OTTAWA, ON, April 20th, 2015 – The Royal Canadian Legion was on Parliament Hill today to speak to members of the Standing Committee on Canadian Heritage about Bill C-597, An Act to Amend the Holidays Act.
Please see below for the Brief to the Standing Committee on Canadian Heritage.
Honourable Chairman and members of the Committee; Good afternoon and thank you for the invitation to The Royal Canadian Legion to appear before the committee to speak on Bill C-597, An Act to Amend the Holidays Act. On behalf of Dominion President Tom Eagles and our 300,000 members, it is our pleasure to be here.
I am Brad White, Dominion Secretary of The Royal Canadian Legion. Since my arrival at the Legion in 1998 I have been involved in every major commemorative activity that the Legion has participated in as well as being the former Director of Canada’s National Remembrance Day ceremony. Accompanying me today is Mr. Steven Clark who is my Director Administration and the current Director of the national ceremony. I will be speaking against the proposed amendment to Bill C-597 to make November 11th a legal holiday.
The Legion’s advocacy work relative to Remembrance Day dates back to our inaugural Dominion Convention in 1926 when we first proposed to the Government that Armistice Day be observed on November 11th rather than the Monday in the week that date fell. That advocacy was successful with the Armistice Day Amendment Act in 1931.
In the ensuing years, Remembrance Day has been incorporated into the Holidays Act and is a federal holiday for all federal offices and federally-regulated employees. While not binding on the provinces, some jurisdictions have followed suit.
The Legion’s position on this issue had been concern that Canadians, if given the time off as a legal holiday, may not take the time to remember; that it may simply become part of another long weekend or mid-week break. This position was most recently reinforced by the delegates attending our 2012 Dominion Convention.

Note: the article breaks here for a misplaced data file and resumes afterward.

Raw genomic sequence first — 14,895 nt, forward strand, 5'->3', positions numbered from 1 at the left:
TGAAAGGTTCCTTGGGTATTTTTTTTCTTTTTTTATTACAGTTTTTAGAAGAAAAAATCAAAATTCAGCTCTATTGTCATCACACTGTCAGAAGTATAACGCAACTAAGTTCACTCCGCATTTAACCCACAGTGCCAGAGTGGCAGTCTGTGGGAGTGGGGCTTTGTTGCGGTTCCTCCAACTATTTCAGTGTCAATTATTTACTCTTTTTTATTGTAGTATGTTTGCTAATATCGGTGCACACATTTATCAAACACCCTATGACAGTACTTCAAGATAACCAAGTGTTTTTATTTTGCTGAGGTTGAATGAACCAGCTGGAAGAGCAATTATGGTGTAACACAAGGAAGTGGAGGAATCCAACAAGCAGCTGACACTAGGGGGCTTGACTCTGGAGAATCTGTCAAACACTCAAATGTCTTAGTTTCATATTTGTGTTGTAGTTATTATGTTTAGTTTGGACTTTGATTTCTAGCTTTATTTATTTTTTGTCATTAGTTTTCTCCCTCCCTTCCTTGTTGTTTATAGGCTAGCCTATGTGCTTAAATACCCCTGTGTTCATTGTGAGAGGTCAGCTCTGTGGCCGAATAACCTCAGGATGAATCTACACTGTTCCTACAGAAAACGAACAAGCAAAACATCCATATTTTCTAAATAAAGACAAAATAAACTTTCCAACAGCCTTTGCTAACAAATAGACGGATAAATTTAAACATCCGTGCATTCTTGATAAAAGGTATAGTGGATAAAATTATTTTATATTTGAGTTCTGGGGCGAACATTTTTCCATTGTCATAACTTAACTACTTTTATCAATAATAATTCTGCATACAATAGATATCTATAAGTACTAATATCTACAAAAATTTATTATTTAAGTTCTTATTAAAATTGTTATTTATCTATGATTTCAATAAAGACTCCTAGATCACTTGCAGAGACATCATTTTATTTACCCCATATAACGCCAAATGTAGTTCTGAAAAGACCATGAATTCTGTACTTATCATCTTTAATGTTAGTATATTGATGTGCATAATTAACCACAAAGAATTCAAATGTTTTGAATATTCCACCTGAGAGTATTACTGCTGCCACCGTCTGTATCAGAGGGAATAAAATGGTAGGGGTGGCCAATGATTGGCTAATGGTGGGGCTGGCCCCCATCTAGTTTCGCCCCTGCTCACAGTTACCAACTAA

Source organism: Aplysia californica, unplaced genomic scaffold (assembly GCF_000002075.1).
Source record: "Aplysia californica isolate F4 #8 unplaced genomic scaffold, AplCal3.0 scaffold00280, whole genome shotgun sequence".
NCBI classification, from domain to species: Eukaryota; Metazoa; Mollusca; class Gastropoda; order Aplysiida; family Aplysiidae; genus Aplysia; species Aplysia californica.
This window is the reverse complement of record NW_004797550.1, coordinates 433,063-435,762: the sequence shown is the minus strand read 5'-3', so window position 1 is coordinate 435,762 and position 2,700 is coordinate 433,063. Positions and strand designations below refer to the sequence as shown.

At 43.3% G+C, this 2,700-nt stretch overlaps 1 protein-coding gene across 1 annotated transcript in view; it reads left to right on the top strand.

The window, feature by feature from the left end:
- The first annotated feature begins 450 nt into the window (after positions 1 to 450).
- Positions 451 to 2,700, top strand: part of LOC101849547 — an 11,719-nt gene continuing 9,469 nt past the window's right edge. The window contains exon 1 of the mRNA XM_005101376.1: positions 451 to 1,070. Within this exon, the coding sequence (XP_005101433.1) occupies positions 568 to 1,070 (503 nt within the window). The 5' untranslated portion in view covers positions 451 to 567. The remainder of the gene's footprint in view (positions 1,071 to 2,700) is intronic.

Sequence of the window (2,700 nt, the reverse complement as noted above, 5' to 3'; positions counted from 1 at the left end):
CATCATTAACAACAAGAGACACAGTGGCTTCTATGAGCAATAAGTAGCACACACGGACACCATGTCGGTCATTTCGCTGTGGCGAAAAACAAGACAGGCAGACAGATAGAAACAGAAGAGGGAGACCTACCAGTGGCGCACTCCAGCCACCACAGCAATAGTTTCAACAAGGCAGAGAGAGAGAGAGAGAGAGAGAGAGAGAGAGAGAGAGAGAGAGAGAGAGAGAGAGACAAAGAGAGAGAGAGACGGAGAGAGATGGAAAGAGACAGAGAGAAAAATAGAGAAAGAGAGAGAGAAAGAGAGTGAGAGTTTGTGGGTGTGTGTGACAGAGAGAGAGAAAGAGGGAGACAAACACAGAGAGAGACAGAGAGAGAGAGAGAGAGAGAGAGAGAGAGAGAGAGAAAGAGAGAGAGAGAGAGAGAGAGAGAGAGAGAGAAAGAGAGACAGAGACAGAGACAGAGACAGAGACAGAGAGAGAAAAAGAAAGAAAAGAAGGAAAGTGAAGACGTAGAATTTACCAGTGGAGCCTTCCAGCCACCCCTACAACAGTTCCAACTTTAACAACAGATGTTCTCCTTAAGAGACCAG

It is paramount that the significance of Remembrance Day is inculcated into our youth and to the general population to show their respect for the sacrifices of our Fallen. To honour this day, many schools hold assemblies where they organize their own commemoration; others take their students to participate in ceremonies at local cenotaphs, thereby strengthening the impact of the significance of November 11th. The Legion works very closely with schools throughout the country to provide an educational component about Remembrance Day. In addition to welcoming classes at ceremonies, the Legion’s Teaching Guide is another excellent educational tool, which has been viewed or downloaded from our website more than one million times.
So, too, are we encouraged to hear of organized commemorations in workplaces on November 11th. We need to make honouring and remembering an important part of our regular routine on November 11th and not simply provide a day off from school or work. We need only look at Victoria Day, a legal holiday, and question what observances are held across the country to honour Canada’s longest serving monarch. For most, it just provides for a long weekend in May. We must not let Remembrance Day suffer this same fate.
Regarding half-masting the Canadian flag on November 11th, it is the current policy to half-mast the flag on all federal buildings in Canada from sunrise to sunset. With respect to the Peace Tower, provision exists to half-mast the Canadian flag at 11:00 am on November 11th, which coincides with the start of the Two Minutes of Silence, as part of the Order of Service for the national Remembrance Day ceremony. It remains in that position until sunset. It is the Legion’s position that this current practice remain unchanged.
We thank you, again, for this opportunity to allow the Legion to express our views on Bill C-597.
For further information please contact Bruce Poulin at Dominion Command, at (613) 591-3335 ext. 241 or by cell at (613) 292-8760 or email@example.com .